Bindu Shajan Perappadan
Indian Red Cross Society revamping system to help thalassaemia patients
NEW DELHI: The Indian Red Cross Society, which supports 50 per cent of the Capital’s thalassaemia load, is in the process of revamping its system to make the procurement of blood for the patients more convenient. A part of the Society’s modernisation drive, the revamping will allow patients to make use of a more efficient and useful blood bank. “We are in the process of modernisation and the entire process will take nearly five to six months. The process of procuring blood for thalassaemia patients will undergo a revamp with us introducing two new systems to make the process more quality efficient,” said Vanshree Singh, director blood bank, Indian Red Cross Society.
Under the new revamped system the Indian Red Cross will be offering ‘leucodepletion’ – where the white blood cells have been depleted – and introduce Sagam bags which will ensure that the blood can be used for longer durations.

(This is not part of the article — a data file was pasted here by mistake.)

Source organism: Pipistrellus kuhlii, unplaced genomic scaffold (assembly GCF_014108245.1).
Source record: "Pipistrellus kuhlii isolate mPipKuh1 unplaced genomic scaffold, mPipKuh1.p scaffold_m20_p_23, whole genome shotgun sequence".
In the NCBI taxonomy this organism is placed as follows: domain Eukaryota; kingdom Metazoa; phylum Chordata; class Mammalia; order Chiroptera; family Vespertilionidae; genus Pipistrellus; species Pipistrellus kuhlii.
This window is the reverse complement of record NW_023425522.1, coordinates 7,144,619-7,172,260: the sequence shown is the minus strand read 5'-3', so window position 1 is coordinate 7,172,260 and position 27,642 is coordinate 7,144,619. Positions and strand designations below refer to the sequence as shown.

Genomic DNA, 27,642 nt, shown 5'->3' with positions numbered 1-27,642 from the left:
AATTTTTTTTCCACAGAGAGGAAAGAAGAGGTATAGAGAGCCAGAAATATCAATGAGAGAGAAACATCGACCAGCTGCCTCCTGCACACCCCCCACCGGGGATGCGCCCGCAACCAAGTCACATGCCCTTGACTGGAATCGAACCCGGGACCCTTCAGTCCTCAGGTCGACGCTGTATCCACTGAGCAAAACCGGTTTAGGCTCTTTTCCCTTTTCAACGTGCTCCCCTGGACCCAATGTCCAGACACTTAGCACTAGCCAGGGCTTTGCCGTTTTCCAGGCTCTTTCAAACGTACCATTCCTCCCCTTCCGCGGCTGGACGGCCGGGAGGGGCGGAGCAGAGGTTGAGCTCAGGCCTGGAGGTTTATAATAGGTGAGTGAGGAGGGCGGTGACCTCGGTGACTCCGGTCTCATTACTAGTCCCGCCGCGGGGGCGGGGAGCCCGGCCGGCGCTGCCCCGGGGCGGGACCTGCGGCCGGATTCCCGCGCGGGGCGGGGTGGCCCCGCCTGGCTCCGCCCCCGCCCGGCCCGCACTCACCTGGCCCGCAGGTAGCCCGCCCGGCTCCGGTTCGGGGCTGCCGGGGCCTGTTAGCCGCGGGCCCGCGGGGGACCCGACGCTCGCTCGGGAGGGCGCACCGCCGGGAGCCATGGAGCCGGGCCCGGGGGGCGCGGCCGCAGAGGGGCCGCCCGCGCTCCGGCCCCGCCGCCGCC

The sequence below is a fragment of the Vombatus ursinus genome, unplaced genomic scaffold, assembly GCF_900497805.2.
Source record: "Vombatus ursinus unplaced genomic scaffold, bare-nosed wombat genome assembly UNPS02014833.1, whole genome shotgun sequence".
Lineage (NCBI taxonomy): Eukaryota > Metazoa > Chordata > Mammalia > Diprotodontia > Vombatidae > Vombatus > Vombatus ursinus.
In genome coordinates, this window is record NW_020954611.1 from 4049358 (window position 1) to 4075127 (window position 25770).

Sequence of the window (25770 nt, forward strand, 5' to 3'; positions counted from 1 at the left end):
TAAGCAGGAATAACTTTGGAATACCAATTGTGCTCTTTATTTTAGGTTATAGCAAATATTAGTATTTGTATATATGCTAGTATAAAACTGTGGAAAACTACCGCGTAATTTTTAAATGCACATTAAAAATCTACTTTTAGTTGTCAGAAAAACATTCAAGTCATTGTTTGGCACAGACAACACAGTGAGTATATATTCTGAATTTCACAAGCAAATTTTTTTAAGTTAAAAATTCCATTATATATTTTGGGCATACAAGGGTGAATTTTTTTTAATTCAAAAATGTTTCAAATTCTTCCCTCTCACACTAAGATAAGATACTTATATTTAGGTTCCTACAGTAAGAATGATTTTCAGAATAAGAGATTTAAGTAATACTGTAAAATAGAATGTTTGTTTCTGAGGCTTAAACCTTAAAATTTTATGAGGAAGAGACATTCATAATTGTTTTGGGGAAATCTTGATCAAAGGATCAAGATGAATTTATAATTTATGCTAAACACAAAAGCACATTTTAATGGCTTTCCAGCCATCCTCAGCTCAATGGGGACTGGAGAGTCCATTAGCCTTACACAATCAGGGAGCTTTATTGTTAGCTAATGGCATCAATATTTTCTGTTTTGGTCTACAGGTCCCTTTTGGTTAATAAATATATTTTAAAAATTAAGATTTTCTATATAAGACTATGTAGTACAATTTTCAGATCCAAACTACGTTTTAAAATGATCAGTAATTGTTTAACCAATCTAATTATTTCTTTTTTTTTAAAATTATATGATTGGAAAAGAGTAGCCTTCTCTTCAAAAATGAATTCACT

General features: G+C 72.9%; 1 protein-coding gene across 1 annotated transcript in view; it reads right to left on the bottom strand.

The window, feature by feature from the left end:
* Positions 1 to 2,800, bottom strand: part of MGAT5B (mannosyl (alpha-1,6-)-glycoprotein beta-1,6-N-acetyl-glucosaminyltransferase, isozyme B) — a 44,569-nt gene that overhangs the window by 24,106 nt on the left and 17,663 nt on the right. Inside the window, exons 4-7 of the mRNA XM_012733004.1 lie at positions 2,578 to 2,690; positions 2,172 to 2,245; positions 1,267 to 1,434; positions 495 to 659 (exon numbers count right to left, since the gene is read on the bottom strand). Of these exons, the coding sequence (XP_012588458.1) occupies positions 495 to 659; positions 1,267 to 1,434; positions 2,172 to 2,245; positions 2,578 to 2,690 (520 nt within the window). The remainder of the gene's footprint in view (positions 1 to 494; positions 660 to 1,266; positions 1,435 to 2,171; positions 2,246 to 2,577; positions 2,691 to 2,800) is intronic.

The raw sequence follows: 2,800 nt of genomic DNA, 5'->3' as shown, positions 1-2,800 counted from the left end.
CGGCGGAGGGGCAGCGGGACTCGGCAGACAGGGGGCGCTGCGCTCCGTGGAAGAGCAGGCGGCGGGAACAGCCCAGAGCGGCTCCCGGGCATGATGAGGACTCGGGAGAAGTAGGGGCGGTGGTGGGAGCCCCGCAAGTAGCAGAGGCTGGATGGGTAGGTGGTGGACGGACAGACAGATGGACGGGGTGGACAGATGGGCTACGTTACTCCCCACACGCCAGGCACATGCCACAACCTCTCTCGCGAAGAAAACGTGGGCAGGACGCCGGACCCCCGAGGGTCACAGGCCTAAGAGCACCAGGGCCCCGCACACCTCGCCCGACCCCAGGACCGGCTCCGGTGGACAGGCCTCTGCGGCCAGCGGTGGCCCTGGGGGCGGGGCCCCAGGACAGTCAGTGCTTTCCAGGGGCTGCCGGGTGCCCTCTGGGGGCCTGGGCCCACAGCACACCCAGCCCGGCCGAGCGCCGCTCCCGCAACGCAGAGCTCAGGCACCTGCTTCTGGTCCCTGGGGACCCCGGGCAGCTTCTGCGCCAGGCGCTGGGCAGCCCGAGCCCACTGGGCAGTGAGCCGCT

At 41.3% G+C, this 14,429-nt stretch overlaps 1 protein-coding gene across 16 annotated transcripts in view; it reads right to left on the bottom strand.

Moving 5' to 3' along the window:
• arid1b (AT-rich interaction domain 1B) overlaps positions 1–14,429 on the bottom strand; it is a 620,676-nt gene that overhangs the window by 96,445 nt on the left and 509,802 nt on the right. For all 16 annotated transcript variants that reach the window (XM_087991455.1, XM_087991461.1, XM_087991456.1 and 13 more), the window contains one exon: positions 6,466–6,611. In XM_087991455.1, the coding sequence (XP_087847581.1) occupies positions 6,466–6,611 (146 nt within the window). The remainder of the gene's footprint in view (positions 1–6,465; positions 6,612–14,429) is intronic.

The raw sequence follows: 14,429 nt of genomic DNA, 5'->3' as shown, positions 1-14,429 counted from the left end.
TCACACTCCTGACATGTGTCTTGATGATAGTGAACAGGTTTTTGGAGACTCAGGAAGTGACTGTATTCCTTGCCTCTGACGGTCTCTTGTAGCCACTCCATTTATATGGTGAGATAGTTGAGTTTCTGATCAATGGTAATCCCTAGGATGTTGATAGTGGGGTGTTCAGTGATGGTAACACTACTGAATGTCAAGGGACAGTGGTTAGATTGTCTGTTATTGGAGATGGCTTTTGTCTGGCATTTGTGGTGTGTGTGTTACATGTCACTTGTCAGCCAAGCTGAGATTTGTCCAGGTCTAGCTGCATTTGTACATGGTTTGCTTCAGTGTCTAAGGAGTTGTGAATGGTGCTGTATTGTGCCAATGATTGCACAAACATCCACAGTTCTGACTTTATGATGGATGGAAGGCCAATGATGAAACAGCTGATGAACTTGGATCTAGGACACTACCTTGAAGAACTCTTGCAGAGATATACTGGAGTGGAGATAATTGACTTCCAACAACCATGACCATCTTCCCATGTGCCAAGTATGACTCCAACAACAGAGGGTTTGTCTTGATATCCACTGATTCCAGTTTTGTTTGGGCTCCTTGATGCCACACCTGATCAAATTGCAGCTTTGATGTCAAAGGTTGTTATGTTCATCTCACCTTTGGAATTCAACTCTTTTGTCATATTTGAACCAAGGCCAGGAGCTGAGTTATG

“The process of procuring Sagam bags from the Delhi AIDS Control Society has already been initiated and we should be getting them soon. The Indian Red Cross caters to over 900 thalassaemia patients who are dependent on the Society for blood transfusion,” said Dr. Singh.
Statistics reveal that in India thalassemia major affects over 100,000 people and over 8,000 reported thalassaemia births take place every year. There are, however, many more unreported cases as well. The most common treatment for all major forms of thalassaemia is red blood cell transfusion. These transfusions are necessary to provide the patient with a temporary supply of healthy red blood cells with normal haemoglobin capable of carrying the oxygen that the patient’s body needs. Today, most patients with a major form of thalassaemia receive red blood cell transfusions every two to three weeks.
“As red blood cell transfusion is the most common treatment, the blood banks play a pivotal role in this. It provides free of charge red cells to over 900 thalassaemic patients out of the over total registered 2,500 patients in Delhi. The Society also looks after cases from outside Delhi ,” said a senior official at the Indian Red Cross Society.
The Red Cross Blood Bank is also making efforts to increase the number of voluntary donors to cope up with the demand of blood. “The requirement of the registered patients is high and as one of the largest blood banks providing support to the patients we are trying to educate people about thalassaemia and the need for donating blood ,” added Dr. Singh.